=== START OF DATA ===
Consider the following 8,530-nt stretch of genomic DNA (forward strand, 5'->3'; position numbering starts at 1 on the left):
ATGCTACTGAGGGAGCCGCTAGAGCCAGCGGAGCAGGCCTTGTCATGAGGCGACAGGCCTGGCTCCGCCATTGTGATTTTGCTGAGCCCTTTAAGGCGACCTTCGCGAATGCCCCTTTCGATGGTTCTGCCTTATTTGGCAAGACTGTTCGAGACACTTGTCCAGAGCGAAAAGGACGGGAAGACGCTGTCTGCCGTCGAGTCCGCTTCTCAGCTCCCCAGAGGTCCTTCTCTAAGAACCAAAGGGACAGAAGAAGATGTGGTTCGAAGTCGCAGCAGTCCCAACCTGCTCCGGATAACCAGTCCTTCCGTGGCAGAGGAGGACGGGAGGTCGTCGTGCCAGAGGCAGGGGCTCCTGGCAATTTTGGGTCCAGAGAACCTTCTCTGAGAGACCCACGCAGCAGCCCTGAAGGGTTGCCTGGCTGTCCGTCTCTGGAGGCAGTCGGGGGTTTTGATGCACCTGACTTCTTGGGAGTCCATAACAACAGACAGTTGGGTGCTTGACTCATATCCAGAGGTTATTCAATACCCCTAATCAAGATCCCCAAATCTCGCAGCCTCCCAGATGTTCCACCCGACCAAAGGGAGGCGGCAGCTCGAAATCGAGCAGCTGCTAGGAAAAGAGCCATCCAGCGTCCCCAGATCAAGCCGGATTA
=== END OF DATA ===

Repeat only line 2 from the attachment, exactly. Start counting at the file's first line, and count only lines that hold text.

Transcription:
ATGCTACTGAGGGAGCCGCTAGAGCCAGCGGAGCAGGCCTTGTCATGAGGCGACAGGCCTGGCTCCGCCATTGTGATTTTGCTGAGCCCTTTAAGGCGACCTTCGCGAATGCCCCTTTCGATGGTTCTGCCTTATTTGGCAAGACTGTTCGAGACACTTGTCCAGAGCGAAAAGGACGGGAAGACGCTGTCTGCCGTCGAGTCCGCTTCTCAGCTCCCCAGAGGTCCTTCTCTAAGAACCAAAGGGACAGAAGAAGATGTGGTTCGAAGTCGCAGCAGTCCCAACCTGCTCCGGATAACCAGTCCTTCCGTGGCAGAGGAGGACGGGAGGTCGTCGTGCCAGAGGCAGGGGCTCCTGGCAATTTTGGGTCCAGAGAACCTTCTCTGAGAGACCCACGCAGCAGCCCTGAAGGGTTGCCTGGCTGTCCGTCTCTGGAGGCAGTCGGGGGTTTTGATGCACCTGACTTCTTGGGAGTCCATAACAACAGACAGTTGGGTGCTTGACTCATATCCAGAGGTTATTCAATACCCCTAATCAAGATCCCCAAATCTCGCAGCCTCCCAGATGTTCCACCCGACCAAAGGGAGGCGGCAGCTCGAAATCGAGCAGCTGCTAGGAAAAGAGCCATCCAGCGTCCCCAGATCAAGCCGGATTA